Several flowering groups of Wild Blue Phlox (Phlox divaricata) were also present.  This showy phlox is rare in Texas, where it reaches the southwestern periphery of its range.  However it can be downright abundant in the hardwood forests of the Appalachians and eastern North America.

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Wild Blue Phlox

The rain presented several unique photographic opportunities.  The day must have been just warm enough for the Bloodroot (Sanguinaria canadensis) to open.  We found several of this quintessential forb of the eastern deciduous forest.  I captured this photogenic plant with fresh raindrops on the petals.  Like so many of the other plants at this site, Bloodroot is rare in Texas.  Probably never particularly common, it has suffered through more than a century of habitat destruction and over-collection for its medicinal properties.

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Bloodroot

Growing among the Bloodroot were several Southern Twayblade Orchids (Listera australis).  It was the only orchid species we located during our visit, but there is certainly potential for more to be out there.

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Southern Twayblade Orchid.  Taken in March 2016

The Sabine River Wakerobin was also up in force.  This attractive trillium is endemic to the Pineywoods of East Texas and western Louisiana.

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Sabine River Wakerobin.  Taken in March 2016

The understory was also full of flowering shrubs and small trees.  Perhaps the most notable were the thickets of Red Buckeye (Aescuslus pavia).  They seemed to have all bloomed in unison, and painted the understory red with their beautiful flowers.

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Red Buckeye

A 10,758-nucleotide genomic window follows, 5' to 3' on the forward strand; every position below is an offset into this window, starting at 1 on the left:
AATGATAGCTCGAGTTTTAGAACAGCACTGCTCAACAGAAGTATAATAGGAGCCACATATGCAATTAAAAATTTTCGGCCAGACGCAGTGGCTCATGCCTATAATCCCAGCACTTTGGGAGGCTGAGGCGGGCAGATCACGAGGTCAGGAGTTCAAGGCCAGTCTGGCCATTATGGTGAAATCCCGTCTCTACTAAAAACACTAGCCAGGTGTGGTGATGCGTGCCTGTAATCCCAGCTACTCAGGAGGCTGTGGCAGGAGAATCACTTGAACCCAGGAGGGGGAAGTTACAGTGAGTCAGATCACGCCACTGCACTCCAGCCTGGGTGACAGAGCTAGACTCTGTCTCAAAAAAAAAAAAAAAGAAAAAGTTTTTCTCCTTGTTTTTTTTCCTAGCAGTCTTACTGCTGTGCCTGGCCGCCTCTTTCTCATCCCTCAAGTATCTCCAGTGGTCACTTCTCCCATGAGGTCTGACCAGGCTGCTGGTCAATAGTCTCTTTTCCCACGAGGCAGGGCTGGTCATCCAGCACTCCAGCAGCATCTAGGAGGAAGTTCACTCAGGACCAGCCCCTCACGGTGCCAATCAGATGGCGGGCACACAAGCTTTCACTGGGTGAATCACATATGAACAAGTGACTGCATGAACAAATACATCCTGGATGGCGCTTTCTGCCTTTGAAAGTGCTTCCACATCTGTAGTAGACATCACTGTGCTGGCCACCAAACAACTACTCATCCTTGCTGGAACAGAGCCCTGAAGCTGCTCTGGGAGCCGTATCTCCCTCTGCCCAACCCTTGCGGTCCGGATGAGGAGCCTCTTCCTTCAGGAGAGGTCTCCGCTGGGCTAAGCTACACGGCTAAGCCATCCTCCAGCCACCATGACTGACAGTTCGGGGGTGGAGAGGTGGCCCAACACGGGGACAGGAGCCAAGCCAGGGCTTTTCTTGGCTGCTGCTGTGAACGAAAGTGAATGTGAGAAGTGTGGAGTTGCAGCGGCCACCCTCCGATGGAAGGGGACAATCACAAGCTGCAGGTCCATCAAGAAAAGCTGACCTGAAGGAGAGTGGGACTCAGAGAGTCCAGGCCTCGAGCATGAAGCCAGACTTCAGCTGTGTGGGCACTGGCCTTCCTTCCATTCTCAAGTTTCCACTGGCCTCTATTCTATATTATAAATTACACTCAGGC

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Red Buckeye

The Flowering Dogwoods (Cornus florida) were also in bloom.  To me, this plant, more than other, represents the essence of spring in East Texas and eastern North America.

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Flowering Dogwood.  Taken in March 2016

We took a break from searching for plants to admire this particularly robust Ravenel’s Stinkhorn (Phallus ravenelii) pushing up from the leaf litter.

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Ravenel’s Stinkhorn

There were many other rare plants that were not yet in flower including Indian Pink (Spigelia marilandica), Virginia Strawberry (Fragaria virginiana) and one species on my 2017 list: Starry Campion (Silene stellata).  The presence of these botanical treasures provided an added incentive to return, however in truth the only reason we need is the opportunity to spend a day in the woods with our good friends Susan and Viron.  After a long day, botanists and landowners parted ways content in seeing a bit of paradise nestled deep in the Pineywoods.

 

February – Chronicles of an Early Spring

Thanks in part to an exceptionally early spring this year, I have been able to get a good start of my list, knocking off four species in February.  These species include:

Woolly Sunbonnets (Chaptalia tomentosa)

Texas Saxifrage (Micranthes texana)

Texas Trailing Phlox (Phlox nivalis ssp. texensis)

Spring Coralroot (Corallorhiza wisteriana)

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I’m slowly making progress on my 2017 Species List